Wedged between the European Union and Russia, Belarus, although a small player in the cryptocurrency market, could be set to raise its profile a notch higher with the recent move to adopt a laissez-faire attitude with the cryptocurrency market.
On Friday 22nd December President Alexander Lukashenko announced and signed a decree titled “on the development of digital economy”, as first posted on CCN. The document seeks to create a cozy environment for global IT companies that want to set up development centers and create revolutionary technological products in Belarus.
These regulatory approvals by the government of Belarus extend to blockchain development, smart contracts, and cryptocurrency mining. They also include tax and legal incentives. This is particularly good news for miners and cryptocurrency traders, as they will enjoy tax free income for the next five years while in Belarus.
With this move, the government of Belarus joins the jurisdiction of other cryptocurrency -friendly countries including Switzerland, South Korea and Japan. Businesses in the blockchain and cryptocurrency space will enjoy a blockchain-friendly environment, and are more likely to flourish in Belarus.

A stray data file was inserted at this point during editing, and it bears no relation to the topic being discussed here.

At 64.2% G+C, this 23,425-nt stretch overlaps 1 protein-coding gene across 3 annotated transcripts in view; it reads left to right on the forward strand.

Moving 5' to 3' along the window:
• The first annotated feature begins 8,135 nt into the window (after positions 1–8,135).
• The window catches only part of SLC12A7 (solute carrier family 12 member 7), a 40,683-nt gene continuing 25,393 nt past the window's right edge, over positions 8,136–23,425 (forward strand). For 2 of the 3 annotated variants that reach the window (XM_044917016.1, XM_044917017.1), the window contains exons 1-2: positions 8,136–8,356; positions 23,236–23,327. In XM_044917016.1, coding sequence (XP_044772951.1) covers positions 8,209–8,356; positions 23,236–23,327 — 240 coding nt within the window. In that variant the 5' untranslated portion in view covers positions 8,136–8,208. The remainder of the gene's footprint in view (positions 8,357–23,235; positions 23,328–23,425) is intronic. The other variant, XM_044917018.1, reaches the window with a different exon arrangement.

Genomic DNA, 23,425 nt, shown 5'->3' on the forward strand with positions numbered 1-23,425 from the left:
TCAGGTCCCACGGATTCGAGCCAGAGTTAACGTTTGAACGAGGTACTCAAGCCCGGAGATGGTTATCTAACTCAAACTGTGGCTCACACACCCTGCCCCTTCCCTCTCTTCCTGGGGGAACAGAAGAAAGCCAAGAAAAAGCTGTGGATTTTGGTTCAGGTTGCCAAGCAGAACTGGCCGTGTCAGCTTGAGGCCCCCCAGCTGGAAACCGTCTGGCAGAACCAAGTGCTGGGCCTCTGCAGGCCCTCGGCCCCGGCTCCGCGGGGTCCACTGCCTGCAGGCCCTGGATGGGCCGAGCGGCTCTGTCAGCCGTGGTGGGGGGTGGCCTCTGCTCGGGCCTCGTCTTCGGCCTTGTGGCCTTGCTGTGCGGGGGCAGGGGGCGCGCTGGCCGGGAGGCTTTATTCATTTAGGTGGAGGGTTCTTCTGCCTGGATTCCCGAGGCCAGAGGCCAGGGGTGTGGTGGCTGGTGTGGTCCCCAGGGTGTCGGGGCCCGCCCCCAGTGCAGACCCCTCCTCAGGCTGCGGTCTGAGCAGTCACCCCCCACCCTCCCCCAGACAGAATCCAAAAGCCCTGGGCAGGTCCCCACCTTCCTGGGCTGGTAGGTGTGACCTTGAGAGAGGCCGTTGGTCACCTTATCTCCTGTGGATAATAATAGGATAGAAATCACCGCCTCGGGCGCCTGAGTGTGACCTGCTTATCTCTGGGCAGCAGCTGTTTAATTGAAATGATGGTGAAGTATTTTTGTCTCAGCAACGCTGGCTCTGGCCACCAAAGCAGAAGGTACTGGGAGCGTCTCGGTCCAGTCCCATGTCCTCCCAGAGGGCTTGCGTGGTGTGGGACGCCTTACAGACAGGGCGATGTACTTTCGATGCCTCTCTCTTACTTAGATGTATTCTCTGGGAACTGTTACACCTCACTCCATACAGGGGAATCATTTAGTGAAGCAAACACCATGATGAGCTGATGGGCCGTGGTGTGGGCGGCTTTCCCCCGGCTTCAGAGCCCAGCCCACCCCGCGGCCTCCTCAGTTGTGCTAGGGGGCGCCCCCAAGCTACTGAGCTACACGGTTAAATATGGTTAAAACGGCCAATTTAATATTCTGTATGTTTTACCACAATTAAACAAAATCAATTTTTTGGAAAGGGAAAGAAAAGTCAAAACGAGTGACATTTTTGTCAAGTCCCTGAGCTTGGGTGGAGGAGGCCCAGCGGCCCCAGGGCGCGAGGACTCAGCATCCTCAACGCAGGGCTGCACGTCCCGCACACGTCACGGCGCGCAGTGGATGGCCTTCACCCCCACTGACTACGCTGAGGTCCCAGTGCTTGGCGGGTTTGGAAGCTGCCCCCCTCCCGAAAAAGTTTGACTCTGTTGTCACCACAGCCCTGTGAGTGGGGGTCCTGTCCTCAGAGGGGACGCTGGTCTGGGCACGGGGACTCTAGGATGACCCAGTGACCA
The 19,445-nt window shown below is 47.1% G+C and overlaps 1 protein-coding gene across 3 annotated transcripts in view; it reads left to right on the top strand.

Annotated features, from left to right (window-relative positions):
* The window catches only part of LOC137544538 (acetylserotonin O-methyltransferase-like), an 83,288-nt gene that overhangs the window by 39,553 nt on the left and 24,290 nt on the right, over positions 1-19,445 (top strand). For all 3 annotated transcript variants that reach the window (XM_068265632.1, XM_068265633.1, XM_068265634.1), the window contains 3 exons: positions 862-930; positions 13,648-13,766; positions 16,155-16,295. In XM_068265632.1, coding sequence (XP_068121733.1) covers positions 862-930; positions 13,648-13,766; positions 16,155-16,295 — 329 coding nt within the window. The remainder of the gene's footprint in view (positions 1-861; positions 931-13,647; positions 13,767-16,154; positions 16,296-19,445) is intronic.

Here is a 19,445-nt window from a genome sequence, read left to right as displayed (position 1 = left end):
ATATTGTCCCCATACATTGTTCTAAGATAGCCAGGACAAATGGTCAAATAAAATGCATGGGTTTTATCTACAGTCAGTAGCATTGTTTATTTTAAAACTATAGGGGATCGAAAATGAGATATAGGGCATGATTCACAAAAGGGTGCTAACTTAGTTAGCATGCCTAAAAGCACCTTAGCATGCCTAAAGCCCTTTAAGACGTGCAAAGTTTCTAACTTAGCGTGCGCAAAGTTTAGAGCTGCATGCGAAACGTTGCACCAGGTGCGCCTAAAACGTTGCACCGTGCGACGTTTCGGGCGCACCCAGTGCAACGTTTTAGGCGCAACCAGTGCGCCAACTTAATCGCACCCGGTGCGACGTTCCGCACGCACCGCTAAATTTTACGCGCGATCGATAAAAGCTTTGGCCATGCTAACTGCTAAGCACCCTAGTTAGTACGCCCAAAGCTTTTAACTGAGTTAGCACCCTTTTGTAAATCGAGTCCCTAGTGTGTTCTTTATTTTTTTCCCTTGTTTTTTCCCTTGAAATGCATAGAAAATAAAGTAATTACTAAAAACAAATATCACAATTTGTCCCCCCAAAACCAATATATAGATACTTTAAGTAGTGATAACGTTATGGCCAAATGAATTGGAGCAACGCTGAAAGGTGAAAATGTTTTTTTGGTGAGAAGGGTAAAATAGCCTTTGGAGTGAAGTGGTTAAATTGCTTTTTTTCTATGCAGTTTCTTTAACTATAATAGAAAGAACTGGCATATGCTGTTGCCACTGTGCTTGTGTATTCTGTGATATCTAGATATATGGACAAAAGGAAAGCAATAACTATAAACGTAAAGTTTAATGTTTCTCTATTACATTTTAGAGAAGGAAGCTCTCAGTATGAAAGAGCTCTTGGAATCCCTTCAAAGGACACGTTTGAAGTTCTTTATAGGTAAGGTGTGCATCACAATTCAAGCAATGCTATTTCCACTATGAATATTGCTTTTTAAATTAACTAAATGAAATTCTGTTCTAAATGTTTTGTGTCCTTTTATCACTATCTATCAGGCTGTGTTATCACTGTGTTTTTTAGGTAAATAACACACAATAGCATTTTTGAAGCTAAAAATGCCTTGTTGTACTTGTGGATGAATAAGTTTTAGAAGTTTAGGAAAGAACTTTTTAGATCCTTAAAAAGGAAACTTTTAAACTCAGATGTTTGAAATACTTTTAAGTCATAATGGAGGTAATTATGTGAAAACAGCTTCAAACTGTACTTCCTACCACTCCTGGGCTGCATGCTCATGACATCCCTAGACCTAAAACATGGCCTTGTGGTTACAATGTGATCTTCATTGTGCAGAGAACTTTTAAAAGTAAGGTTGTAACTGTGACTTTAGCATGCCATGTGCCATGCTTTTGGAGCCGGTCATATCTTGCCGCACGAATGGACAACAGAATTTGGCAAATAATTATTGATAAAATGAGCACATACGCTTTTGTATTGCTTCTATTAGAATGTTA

CCN further reports that President Lukashenko (a former collective farm manger) signed the decree on the move and was seemingly unmoved by Bitcoin’s falling price in past week. He was quoted saying Belarus will become the first government in the world that opens up a complete spectrum of opportunity for the use of blockchain technology.
Obviously, this move will catch the attention of entrepreneurs in the cryptocurrency space, who are looking to bypass regulatory scrutiny. This will also make Belarus a regional centre and a prime destination for companies looking to launch their cryptocurrencies.
Antony Myakishev (the head of Microsoft in Belarus) spoke to Reuters and was quoted on CCN, saying that the move by president Lukashenko to sign the decree is a breakthrough for the country as it presents the industry with an opportunity to leap forward in development while also allowing foreign capital to enter the country under comfortable conditions.
The decree further sets up a direct link between the token issuers and their obligation to token holders, thus protecting investors from fraud. In addition, cryptocurrency exchange operators will have to comply with the set-up capital requirements and smart contracts.
While the move by Belarus may have been influenced by upcoming regional developments that aim to draft laws for cryptocurrency and ICO regulation, the Belarus decree is set to be unique, especially since its counterparts that have adopted favorable crypto regulations have restricted ICOs, unlike Belarus.
Share your thoughts in the comments section and let us know what you think about the move by Belarus to legalize ICO and cryptocurrency activity!